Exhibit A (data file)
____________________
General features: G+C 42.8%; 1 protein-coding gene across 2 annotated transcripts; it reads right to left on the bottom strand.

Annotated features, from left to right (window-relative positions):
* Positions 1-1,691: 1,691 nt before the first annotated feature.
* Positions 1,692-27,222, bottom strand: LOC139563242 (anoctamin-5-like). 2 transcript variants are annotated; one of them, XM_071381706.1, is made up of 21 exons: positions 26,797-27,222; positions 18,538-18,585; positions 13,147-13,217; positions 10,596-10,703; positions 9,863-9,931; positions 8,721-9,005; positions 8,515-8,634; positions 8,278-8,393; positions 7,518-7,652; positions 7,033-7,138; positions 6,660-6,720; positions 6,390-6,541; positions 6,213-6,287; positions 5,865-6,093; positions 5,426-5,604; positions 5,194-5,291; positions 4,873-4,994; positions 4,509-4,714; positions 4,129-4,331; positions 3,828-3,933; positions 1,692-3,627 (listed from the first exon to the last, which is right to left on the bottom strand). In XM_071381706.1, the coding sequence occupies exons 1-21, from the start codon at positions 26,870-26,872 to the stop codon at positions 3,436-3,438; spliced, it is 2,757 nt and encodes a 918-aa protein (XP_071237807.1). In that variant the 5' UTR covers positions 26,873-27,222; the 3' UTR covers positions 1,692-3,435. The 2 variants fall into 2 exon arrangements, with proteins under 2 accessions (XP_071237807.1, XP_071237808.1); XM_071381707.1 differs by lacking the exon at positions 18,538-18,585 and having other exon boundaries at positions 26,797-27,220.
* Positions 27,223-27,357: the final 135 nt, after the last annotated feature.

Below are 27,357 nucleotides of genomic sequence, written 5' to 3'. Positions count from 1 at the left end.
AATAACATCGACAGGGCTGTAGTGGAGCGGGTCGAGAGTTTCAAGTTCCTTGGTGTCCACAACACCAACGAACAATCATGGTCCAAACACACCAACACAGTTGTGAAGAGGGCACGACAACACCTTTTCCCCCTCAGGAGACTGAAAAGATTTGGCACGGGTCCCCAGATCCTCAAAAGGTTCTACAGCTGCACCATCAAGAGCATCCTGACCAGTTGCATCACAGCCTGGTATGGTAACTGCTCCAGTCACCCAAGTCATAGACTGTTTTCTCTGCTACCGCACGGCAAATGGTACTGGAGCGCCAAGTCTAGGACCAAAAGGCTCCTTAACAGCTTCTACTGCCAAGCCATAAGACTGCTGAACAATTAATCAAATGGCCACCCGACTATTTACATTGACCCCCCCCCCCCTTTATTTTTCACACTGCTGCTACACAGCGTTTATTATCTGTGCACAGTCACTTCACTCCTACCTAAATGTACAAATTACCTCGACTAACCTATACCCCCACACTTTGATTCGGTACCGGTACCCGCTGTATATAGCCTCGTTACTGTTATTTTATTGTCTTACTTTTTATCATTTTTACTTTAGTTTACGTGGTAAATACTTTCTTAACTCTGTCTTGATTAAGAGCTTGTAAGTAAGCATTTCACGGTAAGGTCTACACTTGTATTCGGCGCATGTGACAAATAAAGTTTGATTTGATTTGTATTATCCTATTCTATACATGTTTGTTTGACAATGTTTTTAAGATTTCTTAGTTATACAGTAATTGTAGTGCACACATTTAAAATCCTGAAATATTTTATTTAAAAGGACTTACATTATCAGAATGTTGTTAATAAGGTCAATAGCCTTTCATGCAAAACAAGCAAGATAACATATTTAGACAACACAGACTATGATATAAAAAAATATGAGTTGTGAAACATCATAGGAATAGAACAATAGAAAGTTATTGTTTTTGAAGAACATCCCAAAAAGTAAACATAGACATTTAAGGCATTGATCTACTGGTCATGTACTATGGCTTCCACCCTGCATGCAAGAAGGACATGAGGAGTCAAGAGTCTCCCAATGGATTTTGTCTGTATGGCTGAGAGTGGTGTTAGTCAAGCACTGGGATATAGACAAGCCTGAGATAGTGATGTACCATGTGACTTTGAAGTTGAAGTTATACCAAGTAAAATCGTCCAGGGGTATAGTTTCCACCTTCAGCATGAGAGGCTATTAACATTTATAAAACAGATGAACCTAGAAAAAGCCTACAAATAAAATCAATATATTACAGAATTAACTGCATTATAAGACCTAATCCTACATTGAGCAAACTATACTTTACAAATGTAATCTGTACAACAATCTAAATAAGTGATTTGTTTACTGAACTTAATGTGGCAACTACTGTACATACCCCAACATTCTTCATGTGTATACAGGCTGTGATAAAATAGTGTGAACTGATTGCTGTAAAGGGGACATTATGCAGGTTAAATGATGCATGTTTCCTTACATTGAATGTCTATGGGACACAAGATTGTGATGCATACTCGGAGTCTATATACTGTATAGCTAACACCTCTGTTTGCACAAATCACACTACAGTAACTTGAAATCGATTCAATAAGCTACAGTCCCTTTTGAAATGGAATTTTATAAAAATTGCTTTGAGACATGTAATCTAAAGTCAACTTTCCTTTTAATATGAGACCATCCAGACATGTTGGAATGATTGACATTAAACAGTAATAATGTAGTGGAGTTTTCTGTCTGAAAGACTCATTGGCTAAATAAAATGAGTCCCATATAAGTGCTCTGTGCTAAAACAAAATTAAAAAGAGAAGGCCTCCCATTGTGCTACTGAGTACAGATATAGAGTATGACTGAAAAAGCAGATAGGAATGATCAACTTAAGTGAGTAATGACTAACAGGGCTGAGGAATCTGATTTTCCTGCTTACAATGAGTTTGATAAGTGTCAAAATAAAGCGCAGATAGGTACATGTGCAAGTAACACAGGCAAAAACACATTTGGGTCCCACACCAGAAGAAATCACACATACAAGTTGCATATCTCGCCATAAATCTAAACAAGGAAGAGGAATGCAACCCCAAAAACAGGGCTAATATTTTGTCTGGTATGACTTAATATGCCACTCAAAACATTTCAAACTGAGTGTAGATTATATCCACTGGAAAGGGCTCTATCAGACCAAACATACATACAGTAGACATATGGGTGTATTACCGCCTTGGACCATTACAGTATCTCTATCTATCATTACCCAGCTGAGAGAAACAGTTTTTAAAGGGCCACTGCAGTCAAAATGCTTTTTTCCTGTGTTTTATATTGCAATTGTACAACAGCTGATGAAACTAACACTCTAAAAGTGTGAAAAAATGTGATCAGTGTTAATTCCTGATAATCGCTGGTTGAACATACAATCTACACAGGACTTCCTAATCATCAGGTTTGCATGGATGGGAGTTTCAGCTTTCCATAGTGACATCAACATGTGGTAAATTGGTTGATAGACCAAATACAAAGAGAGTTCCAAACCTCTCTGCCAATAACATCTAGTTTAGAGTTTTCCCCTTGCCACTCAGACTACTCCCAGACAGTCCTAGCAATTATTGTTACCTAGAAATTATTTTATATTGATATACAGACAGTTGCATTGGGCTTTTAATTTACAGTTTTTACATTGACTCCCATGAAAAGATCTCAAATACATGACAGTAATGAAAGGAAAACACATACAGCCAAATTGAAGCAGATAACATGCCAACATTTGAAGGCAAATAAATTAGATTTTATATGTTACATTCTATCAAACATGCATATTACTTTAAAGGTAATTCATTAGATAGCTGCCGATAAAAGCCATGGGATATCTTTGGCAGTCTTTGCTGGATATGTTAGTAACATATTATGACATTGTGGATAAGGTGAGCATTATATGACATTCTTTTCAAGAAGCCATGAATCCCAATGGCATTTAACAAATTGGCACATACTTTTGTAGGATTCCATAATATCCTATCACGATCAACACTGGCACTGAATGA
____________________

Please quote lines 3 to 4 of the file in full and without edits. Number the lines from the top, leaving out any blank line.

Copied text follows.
* Positions 1-1,691: 1,691 nt before the first annotated feature.
* Positions 1,692-27,222, bottom strand: LOC139563242 (anoctamin-5-like). 2 transcript variants are annotated; one of them, XM_071381706.1, is made up of 21 exons: positions 26,797-27,222; positions 18,538-18,585; positions 13,147-13,217; positions 10,596-10,703; positions 9,863-9,931; positions 8,721-9,005; positions 8,515-8,634; positions 8,278-8,393; positions 7,518-7,652; positions 7,033-7,138; positions 6,660-6,720; positions 6,390-6,541; positions 6,213-6,287; positions 5,865-6,093; positions 5,426-5,604; positions 5,194-5,291; positions 4,873-4,994; positions 4,509-4,714; positions 4,129-4,331; positions 3,828-3,933; positions 1,692-3,627 (listed from the first exon to the last, which is right to left on the bottom strand). In XM_071381706.1, the coding sequence occupies exons 1-21, from the start codon at positions 26,870-26,872 to the stop codon at positions 3,436-3,438; spliced, it is 2,757 nt and encodes a 918-aa protein (XP_071237807.1). In that variant the 5' UTR covers positions 26,873-27,222; the 3' UTR covers positions 1,692-3,435. The 2 variants fall into 2 exon arrangements, with proteins under 2 accessions (XP_071237807.1, XP_071237808.1); XM_071381707.1 differs by lacking the exon at positions 18,538-18,585 and having other exon boundaries at positions 26,797-27,220.